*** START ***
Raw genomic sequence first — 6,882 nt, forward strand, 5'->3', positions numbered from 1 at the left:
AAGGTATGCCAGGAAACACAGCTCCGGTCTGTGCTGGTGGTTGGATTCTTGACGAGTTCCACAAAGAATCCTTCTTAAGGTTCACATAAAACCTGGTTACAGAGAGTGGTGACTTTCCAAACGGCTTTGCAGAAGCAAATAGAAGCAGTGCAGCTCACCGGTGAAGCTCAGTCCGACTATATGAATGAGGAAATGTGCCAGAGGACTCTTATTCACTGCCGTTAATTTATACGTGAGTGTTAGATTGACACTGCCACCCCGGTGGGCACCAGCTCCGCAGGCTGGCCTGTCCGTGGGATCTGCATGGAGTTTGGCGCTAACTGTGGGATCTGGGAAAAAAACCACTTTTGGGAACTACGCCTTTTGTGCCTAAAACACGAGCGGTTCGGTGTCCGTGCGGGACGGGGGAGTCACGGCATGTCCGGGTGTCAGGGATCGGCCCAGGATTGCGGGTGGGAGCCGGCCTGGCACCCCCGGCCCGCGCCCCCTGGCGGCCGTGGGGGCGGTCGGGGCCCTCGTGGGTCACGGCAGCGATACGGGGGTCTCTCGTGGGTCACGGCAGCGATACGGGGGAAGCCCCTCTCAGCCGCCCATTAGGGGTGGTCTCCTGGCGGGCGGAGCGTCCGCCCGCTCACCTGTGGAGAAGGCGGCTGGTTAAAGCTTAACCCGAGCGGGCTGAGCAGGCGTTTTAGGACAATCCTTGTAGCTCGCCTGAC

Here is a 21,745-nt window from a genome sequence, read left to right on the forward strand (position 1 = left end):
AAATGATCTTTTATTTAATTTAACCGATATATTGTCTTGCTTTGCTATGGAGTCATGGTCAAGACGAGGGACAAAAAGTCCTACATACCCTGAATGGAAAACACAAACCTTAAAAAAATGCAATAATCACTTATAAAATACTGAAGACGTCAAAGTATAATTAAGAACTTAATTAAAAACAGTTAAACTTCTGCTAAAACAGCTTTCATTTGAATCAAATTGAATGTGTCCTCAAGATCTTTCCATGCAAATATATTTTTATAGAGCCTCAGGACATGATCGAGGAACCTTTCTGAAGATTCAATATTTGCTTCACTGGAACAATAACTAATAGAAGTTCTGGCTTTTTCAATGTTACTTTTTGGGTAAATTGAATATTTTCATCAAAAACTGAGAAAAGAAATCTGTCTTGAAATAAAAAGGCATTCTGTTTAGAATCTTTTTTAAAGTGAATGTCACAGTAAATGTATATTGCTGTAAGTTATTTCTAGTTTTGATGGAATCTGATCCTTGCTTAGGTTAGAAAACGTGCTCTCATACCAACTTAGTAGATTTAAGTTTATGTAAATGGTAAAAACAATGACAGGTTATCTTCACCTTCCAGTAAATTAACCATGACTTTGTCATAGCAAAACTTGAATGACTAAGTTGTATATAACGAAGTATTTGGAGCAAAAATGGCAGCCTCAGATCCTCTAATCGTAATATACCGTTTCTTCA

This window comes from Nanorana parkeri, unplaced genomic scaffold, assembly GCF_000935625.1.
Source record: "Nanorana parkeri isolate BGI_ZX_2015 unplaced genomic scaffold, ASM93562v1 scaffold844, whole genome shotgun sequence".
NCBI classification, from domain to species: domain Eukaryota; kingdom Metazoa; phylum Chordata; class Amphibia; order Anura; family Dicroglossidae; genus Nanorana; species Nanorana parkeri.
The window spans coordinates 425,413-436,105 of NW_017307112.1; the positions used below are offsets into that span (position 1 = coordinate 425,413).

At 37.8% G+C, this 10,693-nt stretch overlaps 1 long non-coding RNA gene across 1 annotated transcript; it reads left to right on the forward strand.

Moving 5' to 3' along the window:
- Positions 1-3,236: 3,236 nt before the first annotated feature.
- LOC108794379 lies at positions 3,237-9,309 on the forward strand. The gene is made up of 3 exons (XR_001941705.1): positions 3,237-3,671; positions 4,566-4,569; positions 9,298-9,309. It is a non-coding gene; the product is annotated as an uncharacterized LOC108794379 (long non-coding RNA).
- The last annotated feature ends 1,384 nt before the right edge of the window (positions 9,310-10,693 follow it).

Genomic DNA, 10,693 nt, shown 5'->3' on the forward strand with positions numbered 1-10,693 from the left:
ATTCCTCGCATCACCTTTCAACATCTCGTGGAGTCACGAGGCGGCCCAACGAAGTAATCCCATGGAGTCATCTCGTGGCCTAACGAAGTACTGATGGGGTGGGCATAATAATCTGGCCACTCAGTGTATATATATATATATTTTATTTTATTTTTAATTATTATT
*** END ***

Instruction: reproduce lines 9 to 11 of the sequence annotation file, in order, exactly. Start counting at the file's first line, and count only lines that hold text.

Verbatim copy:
At 37.8% G+C, this 10,693-nt stretch overlaps 1 long non-coding RNA gene across 1 annotated transcript; it reads left to right on the forward strand.

Moving 5' to 3' along the window:
- Positions 1-3,236: 3,236 nt before the first annotated feature.